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Why some pollsters got the 2020 elections wrong: Marist College director

Alexis Christoforous
·Anchor
·3 min read

The pollsters needed to get it right in 2020, especially after getting it so wrong in the 2016 presidential election.

On Saturday, the Associated Press said Joe Biden won the election after it called Pennsylvania for the former Vice President. Biden surpassed the 270 electoral votes needed to win the race with Pennsylvania after getting Wisconsin, Michigan and Arizona, battleground states that Trump carried in 2016.

“Our numbers, we did four battleground states. Two were actually very good,” Lee Miringoff, director of the Marist College Institute for Public Opinion, told Yahoo Finance Live a day before the presidential election was called, referring to Pennsylvania and Arizona, which he said Marist got right. “The other two [Florida and North Caroline] were within the margin of error. But there's a lot of pollsters who had double digit misses this time.”

More than 101.1 million early votes were cast in person and by mail before the polls even opened on Election Day, making voter turnout in the 2020 presidential election the highest in more than a century.

“It was a very, very tough polling environment because we had people voting, unprecedented numbers. We had people voting in-person early. And we had people voting on Election Day itself. And those three groups had very different preferences and we didn’t know what the denominator was; how big would each one be in our recipes,” said Miringoff. “So it was a very hard environment. Some of the polls did well, but some of them touted it in the wrong direction. And that is open for criticism.”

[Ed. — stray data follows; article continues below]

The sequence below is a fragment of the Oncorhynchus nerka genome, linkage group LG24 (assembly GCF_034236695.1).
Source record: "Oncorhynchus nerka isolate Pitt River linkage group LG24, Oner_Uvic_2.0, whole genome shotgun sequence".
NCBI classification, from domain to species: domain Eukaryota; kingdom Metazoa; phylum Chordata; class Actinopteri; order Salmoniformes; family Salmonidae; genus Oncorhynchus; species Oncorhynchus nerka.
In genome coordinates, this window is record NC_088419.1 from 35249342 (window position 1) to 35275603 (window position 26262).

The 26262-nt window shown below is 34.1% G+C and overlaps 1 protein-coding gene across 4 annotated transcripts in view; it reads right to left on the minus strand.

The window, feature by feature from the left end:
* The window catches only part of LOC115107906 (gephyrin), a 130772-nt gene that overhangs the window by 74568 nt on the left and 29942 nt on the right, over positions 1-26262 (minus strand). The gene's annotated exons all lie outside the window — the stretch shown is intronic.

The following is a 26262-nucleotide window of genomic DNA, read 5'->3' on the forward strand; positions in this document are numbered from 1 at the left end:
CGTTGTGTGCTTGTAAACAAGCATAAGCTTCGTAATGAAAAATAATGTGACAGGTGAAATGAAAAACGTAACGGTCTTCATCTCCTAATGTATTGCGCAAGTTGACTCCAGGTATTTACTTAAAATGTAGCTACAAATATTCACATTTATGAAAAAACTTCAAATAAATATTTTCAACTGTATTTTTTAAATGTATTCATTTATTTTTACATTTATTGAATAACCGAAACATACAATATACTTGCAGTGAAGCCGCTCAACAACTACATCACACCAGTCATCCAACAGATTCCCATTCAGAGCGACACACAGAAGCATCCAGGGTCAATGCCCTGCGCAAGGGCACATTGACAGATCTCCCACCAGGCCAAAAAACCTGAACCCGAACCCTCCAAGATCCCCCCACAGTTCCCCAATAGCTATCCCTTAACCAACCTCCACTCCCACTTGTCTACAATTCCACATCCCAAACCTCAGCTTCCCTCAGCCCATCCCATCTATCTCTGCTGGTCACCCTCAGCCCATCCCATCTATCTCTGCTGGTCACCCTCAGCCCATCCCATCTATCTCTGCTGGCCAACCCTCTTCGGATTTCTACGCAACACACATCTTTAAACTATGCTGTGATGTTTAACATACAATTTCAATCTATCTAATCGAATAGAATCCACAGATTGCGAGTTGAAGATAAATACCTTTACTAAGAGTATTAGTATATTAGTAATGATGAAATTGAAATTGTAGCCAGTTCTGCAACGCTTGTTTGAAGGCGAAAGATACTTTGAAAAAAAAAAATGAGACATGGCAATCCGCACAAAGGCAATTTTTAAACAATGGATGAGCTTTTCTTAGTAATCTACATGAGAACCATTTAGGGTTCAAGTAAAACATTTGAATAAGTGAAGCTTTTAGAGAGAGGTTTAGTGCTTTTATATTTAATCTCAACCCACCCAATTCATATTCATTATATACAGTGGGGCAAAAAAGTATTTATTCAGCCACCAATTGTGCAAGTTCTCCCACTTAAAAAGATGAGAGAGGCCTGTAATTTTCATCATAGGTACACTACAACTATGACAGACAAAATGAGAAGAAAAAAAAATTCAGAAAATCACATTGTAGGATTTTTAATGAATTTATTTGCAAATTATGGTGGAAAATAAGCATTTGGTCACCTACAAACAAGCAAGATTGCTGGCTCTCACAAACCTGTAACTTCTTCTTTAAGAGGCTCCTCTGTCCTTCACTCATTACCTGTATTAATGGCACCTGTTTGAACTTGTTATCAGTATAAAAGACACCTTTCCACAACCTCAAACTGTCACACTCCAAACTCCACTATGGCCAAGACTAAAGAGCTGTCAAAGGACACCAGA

Republican canvas observer Ed White, center, and Democratic canvas observer Janne Kelhart, watch as Lehigh County workers count ballots as vote counting in the general election continues, Friday, Nov. 6, 2020, in Allentown, Pa. (AP Photo/Mary Altaffer)
Republican canvas observer Ed White, center, and Democratic canvas observer Janne Kelhart, watch as Lehigh County workers count ballots as vote counting in the general election continues, Friday, Nov. 6, 2020, in Allentown, Pa. (AP Photo/Mary Altaffer)

It’s a science, but it’s an art too

Polls are not perennially wrong. They did a good job in the 2018 midterms, but they do seem to have a tough time getting it right when President Donald Trump is on the ballot, which was mainly the case in 2016.

Some pundits say the “shy Trump voter” factor could be at work. Are some people uncomfortable admitting to a pollster that they support Trump and if so, how do pollsters account for that?

Miringoff said pollsters should wait until all the counting is completed to see where the errors were. “There were a lot of pollsters who were not using scientific approaches, and science is messy,” he said.

At Marist, they’re recalling people they spoke to in the four battleground states they polled to find out if they did in fact vote, which method of voting they used, and who they ultimately voted for.

“Did what we think was going to happen really happen, based on the people we talked to?” he said. “Everybody gets caught up in who’s ahead and by how much. It’s a science, but it’s an art too. Maybe if we talked in terms of what the error of margin really was, which is both directions — so if you have a 4 point error margin, it’s really an 8 point range, then you don’t necessarily have everybody ahead if they’re 3 or 4 points ahead.”

Pollsters will have to examine if they were working with bad samplings that skewed the results. In 2016, for example, pollsters determined they didn’t poll enough males and non-college educated people. They say this time around, they might find that rural voters were undercounted.

Washington Post media columnist Margaret Sullivan recently wrote that polling is “irrevocably broken” and that “we should never again put as much stock in public opinion polls, and those who interpret them, as we’ve grown accustomed to doing.”

So, it’s back to the drawing board for the pollsters, who have the next four years to get it right with a public that’s quickly losing patience — and trust.

Alexis Christoforous is an anchor and reporter at Yahoo Finance. Follow her on Twitter @AlexisTVNews.

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